In a riveting turn of events, the Chhattisgarh Legislative Assembly election has taken a dramatic shift as the results from the fourth phase of counting unfold.
Bidula Sardar works as a domestic help in a house in Kolkata and she has asked for four days’ leave to go to her village in Barasat on the outskirts of the capital city to cast her vote in the rural elections on July 8. She usually carries with her a mobile phone which doubles up as a music system that she keeps switched on while dusting, sweeping, swabbing, doing dishes or washing clothes.
Being self-confessedly “religious,’ the songs on her playlist are usually devotional but the one that got stuck in a loop on her device last time when the elections were on in the state two years ago was a political parody on a Bengali pop hit called “Tumpa Shona” (Tumpa Darling) by the singer-composer duo Arob Dey Chowdhury and Avishek Saha. Synced to a foot-tapping tune with tongue-in-cheek lyrics about a jilted young man’s offer of love to an unsuspecting Tumpa, for whom he is ready to give up “tobacco chewing” among other things, the parody by supporters of the Communist parties of West Bengal, called “Tumpa Brigade Cholo” written by Rahul Paul, went viral on YouTube as it took good-humored digs at rivals Trinamool and BJP, ruling the state and the country, respectively. Whether Sardar voted Left because of her obsession with the parody or not is not known, but she has self-confessedly got “hooked” to catchy campaign songs and looks forward to them come election time.
According to political commentators, while no studies currently exist to indicate just how impactful catchy campaign slogans and songs actually are as far as raking in the votes are concerned, there is no denying that the visibility of political parties do greatly increase. “I had witnessed campaigning in West Bengal since the time of Bidhan Chandra Roy, the first chief minister of West Bengal and it was a completely different ball game,” says Tarun Ganguly, a veteran political expert who has covered Bengal politics for over four decades. “It was much more low-key and localized. Now the Internet has changed the scale of campaigning.” He points to certain similarities, however. “The thrust or emphasis is still on the creation of awareness in the people or the electorate,” he says.
He remembers being stationed in the remote Purulia district during the panchayat elections during Roy’s time. “There were rallies with groups of people of different tribes, marching while clapping, singing, shouting or clanging certain instruments
together, essentially to create noise so that people take note. Another person, in a moment of pause, would announce the elections to be held.” Principally, he says, the Internet campaigning pattern of today is different but the goal is the same – to reach out to large numbers of people.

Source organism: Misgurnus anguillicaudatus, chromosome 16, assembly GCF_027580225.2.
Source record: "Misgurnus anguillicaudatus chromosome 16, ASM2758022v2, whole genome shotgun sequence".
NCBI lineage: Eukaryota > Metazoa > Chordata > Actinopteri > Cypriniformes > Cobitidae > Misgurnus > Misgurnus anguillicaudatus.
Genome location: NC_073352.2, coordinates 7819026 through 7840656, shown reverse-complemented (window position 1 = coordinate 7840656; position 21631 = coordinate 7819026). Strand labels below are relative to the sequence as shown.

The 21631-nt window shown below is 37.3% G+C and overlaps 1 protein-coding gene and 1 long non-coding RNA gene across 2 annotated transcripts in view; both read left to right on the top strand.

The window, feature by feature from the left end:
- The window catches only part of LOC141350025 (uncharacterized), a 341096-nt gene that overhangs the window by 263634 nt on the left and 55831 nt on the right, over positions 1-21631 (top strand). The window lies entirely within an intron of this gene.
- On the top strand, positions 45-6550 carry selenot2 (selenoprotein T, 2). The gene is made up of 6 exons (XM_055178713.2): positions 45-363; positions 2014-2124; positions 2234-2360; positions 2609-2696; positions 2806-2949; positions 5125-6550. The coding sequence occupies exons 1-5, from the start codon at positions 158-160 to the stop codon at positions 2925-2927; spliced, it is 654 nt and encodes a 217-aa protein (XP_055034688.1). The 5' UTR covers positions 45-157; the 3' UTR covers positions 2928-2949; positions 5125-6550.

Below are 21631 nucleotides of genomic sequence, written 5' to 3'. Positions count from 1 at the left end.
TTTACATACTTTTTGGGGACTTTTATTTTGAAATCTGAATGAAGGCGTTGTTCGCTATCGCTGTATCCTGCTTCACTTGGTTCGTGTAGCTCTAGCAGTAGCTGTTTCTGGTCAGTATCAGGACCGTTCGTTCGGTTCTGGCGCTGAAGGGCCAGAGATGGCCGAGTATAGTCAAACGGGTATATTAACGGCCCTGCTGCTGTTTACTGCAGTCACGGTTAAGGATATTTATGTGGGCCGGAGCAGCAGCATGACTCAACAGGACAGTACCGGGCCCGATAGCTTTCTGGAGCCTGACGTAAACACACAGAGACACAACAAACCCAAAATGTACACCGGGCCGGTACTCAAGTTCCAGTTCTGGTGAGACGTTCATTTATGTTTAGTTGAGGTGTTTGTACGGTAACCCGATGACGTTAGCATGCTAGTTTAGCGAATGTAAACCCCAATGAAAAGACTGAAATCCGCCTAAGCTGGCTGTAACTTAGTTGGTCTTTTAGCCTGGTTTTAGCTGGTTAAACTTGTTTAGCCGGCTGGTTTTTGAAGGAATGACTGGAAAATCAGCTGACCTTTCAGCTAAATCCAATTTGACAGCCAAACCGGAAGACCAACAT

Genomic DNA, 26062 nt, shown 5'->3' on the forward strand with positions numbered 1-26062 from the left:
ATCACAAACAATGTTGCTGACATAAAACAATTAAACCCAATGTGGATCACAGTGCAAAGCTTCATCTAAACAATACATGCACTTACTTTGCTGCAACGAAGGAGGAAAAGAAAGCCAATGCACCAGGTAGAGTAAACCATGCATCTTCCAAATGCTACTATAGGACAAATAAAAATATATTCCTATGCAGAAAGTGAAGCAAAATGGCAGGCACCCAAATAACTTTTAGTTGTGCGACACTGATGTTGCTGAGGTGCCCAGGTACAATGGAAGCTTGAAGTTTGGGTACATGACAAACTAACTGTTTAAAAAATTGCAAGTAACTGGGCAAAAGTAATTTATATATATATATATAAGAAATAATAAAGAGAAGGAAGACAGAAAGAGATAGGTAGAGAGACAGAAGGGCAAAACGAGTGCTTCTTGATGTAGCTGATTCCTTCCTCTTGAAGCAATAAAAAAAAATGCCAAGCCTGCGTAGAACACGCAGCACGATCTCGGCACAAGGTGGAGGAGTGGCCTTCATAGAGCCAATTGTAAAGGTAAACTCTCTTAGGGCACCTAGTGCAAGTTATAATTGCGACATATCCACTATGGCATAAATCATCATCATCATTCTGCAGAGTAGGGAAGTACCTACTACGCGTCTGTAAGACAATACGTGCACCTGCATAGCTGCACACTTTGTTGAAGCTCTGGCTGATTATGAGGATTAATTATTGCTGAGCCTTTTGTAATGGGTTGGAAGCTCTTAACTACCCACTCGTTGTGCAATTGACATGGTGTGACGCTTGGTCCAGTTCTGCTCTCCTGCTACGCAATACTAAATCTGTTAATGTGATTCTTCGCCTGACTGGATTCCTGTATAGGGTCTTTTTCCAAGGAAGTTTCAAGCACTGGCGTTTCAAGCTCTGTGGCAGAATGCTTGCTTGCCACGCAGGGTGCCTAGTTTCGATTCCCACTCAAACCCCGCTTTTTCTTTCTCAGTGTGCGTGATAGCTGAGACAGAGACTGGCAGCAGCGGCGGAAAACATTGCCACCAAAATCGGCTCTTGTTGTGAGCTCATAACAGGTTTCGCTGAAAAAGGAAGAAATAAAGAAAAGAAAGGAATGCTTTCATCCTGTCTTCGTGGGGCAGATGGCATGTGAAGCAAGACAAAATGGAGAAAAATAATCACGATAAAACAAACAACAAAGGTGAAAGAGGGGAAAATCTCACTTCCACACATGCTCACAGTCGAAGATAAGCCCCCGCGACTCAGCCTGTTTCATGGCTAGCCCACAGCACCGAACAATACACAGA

Last evening a video called “Panchayat Bolchhey Trinamool ee Thaak” (Panchayat is Saying ‘Let Mamata Remain’) was released by India Wants Mamatadi (IWMD), an independent group of Trinamool supporters, which has timed its YouTube release – subsequently shared on other social media like
Twitter, Facebook, Instagram, and its own website – with the campaign dates of the Panchayat polls.
“There is no denying that videos such as this reach a large number of people in the districts, villages, and other remote areas, where almost everyone now has a mobile phone with Internet and we are confident that it will have an impact on the electorate in these areas,” says Sanghamitra Bandyopadhyay, founding member of IWMD. The theme of the video, which was conceptualized by founding member Raj Mukherjee, is an encapsulation of the “developmental” projects of the Trinamool government in the rural areas and this is woven together by juxtaposing images from the villages and
photos or clips depicting people who would have benefitted from the public distribution schemes. The song begins with a couple of lines, both visually and through audio, that immediately transport the viewer/listener to the villages of Bengal.
“The ground is calling and it is in this that lies the happiness of the farmers of the grassroots,” writes Suman Majumdar. Sung by a young musician – Shaheb (not to be confused with the Bengali actor and singer of the same name), the video was edited by Asif Akhtar.
Bandyopadhyay says that the message in the video about Trinamool’s popularity is much more than just campaign rhetoric. “We have over one thousand active workers in almost every corner of the state (and even outside like Assam, Jharkhand, Odisha, Tamil Nadu, and Tripura) and they send us reports from the ground and keep us informed about the political developments,” she says. And it is already all over the Internet.